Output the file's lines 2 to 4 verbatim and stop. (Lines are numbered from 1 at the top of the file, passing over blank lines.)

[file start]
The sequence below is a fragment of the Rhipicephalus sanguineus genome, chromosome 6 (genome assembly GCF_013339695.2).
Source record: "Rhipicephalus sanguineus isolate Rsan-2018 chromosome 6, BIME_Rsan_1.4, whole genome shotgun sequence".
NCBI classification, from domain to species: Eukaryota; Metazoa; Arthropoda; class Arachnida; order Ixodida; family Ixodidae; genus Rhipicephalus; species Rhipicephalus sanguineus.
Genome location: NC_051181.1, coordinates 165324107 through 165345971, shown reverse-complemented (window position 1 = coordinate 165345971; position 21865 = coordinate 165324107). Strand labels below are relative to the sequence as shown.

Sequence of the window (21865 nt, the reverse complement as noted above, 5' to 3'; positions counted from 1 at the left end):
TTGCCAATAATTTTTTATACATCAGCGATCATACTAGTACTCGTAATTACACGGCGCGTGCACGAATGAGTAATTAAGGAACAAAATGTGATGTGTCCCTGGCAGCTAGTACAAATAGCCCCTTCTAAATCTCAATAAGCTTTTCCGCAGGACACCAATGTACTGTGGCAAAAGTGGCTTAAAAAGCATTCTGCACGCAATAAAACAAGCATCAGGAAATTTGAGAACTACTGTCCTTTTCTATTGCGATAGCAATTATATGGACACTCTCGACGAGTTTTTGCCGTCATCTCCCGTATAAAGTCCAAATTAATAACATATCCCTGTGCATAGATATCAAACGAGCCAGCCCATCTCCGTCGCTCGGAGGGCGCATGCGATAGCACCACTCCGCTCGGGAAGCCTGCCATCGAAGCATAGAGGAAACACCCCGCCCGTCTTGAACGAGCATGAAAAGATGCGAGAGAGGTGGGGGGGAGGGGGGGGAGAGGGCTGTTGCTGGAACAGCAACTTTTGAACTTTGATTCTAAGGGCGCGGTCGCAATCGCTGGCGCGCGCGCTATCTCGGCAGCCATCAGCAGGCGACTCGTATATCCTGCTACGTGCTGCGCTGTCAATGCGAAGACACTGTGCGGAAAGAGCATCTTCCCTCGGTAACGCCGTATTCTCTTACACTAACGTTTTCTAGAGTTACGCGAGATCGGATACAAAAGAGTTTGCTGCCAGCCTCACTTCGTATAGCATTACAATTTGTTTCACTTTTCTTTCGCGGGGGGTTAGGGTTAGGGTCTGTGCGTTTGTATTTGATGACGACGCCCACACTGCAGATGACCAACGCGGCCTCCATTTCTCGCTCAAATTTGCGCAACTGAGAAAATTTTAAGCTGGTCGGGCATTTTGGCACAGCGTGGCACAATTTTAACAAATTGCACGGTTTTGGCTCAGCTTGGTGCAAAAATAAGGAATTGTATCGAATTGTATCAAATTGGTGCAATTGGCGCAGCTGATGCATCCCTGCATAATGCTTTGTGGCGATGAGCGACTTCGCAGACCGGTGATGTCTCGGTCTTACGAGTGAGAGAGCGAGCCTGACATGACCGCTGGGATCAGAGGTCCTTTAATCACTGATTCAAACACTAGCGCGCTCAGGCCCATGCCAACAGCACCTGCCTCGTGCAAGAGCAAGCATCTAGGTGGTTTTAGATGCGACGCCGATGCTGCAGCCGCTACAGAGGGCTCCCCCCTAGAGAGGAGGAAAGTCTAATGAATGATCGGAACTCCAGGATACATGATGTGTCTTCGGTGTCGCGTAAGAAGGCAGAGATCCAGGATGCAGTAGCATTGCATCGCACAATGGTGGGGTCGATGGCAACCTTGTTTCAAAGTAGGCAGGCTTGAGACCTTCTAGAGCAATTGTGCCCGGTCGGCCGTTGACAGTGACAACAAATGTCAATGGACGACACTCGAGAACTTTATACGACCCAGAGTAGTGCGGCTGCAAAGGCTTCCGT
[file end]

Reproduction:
Source record: "Rhipicephalus sanguineus isolate Rsan-2018 chromosome 6, BIME_Rsan_1.4, whole genome shotgun sequence".
NCBI classification, from domain to species: Eukaryota; Metazoa; Arthropoda; class Arachnida; order Ixodida; family Ixodidae; genus Rhipicephalus; species Rhipicephalus sanguineus.
Genome location: NC_051181.1, coordinates 165324107 through 165345971, shown reverse-complemented (window position 1 = coordinate 165345971; position 21865 = coordinate 165324107). Strand labels below are relative to the sequence as shown.